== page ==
"In Spring Training, we never talked about Ozuna coming to the big leagues and hitting fourth," Redmond said. "It never came up.

"He did a great job. You think about a kid who came to this team, right at the right time we needed a boost. He gave us that boost and went out there and played a great right field. Then he made a real easy transition to center field. He got big hits. He drove in a lot of runs for us. I think he brought some excitement to our lineup and to our team. It energized guys. It was perfect. It was just what we needed. He was as big a part of our June run as anybody."

Marisnick stays loose in first week in Majors

MIAMI -- Relax and have fun is the approach Jake Marisnick is taking during his first homestand in the big leagues.

The 22-year-old was promoted from Double-A Jacksonville on Tuesday, and he is taking over center field for the Marlins. But in his first three games, he failed to collect his first big league hit. He got off the schneid in the sixth inning Friday night, delivering a single.

"I think he's going to be able to sleep tonight," manager Mike Redmond said after the Marlins beat the Pirates, 2-0. "I told him, 'Me too. I haven't slept in three days, trying to figure out how to get you a hit.'

Marisnick has been striving to stay loose and not put too much pressure on himself.

"Just go out there and have fun, and remember this is the same game I've played since I was a little kid," the rookie said before the game. "Just go out there and have fun. I've put a little bit of pressure on myself, but I think everybody does when you step out there for the first time. What it's all about is just learning how to play with that pressure and have fun."

Marisnick enjoyed success at the plate at Jacksonville, batting .294 with 12 home runs and 46 RBIs. In July, he was batting .344 (22-for-64) when he got the big league nod.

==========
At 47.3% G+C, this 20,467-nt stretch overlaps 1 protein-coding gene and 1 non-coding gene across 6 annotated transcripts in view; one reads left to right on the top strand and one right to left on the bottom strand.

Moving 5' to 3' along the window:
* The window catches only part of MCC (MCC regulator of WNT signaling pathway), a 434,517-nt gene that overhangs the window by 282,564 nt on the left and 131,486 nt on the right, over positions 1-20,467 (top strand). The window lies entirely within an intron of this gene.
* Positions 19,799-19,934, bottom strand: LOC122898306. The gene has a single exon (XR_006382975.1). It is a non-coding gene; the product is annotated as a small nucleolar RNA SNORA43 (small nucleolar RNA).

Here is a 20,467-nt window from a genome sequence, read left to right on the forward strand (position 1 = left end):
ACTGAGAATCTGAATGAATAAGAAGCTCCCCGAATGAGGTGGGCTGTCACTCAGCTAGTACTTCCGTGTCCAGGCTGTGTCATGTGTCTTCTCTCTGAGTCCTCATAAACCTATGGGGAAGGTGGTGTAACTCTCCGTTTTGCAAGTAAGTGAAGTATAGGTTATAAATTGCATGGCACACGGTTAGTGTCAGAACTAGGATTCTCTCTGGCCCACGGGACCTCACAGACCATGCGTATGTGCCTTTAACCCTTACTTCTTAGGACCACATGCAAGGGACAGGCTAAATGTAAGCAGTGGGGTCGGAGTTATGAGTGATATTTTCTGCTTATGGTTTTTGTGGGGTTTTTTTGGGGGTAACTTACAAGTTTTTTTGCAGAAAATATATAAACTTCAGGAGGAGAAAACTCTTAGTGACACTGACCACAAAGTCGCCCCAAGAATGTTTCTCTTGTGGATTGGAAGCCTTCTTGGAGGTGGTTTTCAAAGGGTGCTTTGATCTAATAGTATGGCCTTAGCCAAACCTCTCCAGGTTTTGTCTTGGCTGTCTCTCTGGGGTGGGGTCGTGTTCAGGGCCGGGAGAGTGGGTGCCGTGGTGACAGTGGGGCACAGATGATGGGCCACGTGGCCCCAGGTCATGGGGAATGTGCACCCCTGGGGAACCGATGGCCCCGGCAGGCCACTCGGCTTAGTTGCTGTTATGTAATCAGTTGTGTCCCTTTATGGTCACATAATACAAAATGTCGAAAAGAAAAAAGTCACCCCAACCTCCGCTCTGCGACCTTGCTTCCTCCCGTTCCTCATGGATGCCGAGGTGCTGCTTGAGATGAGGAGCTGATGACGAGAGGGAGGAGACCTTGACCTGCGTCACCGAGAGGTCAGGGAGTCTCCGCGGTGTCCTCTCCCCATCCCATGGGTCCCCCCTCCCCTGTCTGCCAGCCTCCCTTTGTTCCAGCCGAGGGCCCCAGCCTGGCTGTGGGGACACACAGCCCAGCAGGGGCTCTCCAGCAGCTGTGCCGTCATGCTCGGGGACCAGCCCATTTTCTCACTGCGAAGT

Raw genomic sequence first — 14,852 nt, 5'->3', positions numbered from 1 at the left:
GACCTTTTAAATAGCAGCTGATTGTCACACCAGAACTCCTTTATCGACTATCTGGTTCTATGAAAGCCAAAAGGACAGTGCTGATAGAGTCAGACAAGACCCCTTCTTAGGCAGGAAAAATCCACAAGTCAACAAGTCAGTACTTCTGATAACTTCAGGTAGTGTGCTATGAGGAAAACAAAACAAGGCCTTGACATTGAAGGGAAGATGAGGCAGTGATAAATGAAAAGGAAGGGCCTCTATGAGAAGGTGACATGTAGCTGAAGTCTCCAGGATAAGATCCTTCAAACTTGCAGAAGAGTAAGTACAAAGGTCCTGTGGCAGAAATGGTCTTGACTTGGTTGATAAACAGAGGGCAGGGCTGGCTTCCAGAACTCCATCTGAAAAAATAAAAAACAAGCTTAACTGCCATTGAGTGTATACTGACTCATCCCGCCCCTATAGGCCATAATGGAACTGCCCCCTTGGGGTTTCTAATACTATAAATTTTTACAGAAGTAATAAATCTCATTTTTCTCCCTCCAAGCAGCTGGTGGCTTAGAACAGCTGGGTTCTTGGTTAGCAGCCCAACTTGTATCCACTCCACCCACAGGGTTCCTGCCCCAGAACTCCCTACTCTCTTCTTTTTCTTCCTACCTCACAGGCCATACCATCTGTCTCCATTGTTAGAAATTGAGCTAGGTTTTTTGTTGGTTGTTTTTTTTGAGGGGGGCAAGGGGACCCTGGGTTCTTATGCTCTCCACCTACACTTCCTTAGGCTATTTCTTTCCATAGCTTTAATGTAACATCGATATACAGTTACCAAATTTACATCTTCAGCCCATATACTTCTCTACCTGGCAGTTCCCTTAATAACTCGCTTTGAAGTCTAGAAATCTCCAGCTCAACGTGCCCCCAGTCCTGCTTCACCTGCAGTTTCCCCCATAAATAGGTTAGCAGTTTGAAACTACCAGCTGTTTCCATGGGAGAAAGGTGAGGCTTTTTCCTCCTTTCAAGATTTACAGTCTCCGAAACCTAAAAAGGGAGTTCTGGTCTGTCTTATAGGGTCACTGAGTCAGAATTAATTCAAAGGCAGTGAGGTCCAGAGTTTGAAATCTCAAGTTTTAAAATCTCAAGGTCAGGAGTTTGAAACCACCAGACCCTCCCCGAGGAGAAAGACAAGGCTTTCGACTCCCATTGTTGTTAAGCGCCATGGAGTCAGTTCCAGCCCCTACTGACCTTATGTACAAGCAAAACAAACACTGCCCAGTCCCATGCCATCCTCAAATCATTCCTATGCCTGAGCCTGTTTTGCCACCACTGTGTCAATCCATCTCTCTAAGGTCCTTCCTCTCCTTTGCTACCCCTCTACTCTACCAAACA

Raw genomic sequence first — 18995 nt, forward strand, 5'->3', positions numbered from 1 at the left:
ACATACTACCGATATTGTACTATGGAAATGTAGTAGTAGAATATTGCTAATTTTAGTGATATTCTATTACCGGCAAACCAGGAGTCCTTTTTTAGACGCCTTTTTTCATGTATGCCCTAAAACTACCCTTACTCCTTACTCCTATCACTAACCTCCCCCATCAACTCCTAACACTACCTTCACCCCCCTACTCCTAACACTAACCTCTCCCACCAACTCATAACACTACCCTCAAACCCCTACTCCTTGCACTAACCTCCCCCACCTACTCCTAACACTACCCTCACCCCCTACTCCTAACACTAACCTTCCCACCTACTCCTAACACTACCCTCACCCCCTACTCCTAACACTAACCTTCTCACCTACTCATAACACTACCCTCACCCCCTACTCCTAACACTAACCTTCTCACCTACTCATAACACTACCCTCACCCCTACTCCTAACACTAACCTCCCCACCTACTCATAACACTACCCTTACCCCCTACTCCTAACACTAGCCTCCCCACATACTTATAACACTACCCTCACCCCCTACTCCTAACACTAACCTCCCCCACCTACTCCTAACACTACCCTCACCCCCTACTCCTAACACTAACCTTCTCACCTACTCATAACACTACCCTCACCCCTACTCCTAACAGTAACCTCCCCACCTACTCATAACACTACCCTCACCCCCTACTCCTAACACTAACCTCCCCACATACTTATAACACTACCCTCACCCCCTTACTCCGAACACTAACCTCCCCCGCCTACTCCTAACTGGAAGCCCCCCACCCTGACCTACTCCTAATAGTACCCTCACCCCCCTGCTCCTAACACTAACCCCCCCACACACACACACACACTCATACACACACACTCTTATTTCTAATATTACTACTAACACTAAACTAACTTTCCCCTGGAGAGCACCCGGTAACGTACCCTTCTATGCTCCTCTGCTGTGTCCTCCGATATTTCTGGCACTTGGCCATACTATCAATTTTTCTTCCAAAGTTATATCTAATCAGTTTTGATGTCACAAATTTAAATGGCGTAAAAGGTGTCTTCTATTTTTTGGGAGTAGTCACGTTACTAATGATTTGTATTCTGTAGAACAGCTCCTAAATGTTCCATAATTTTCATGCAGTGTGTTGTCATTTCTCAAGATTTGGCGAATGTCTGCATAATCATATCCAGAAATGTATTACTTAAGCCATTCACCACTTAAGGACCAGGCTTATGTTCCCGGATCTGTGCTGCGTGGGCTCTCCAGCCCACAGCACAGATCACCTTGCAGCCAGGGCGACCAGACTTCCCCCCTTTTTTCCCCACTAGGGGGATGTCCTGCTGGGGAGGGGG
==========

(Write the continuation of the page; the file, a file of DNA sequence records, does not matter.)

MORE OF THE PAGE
"It comes down to get a good pitch to hit, and that comes with time and experience," Marisnick said. "I'm just trying to simplify everything and stick to the basics and not try to do too much. I've been pressing a little bit. Pitch selection is a big thing. Making sure I'm getting a good pitch to hit and not try to do too much with it."

Worth noting

• Justin Ruggiano is feeling under the weather, and he didn't take part in batting practice on Friday afternoon.

• Chris Coghlan, on the disabled list with a nerve/back injury, did some throwing up to 120 feet on Friday afternoon. And for the first time, the 28-year-old swung the bat in the cages. He is hoping to return more quickly than expected, but he still could be a month away.

• Yelich recalls a brief conversation he had while on first base on Tuesday in his Major League debut at Coors Field. Yelich singled in each of his first three at-bats. On his first hit, he received a congratulations from Colorado first baseman Todd Helton. On his third hit, Helton said: "What are you doing? It's not that easy."

Joe Frisaro is a reporter for MLB.com. He writes a blog, called The Fish Pond. Follow him on Twitter @JoeFrisaro. This story was not subject to the approval of Major League Baseball or its clubs.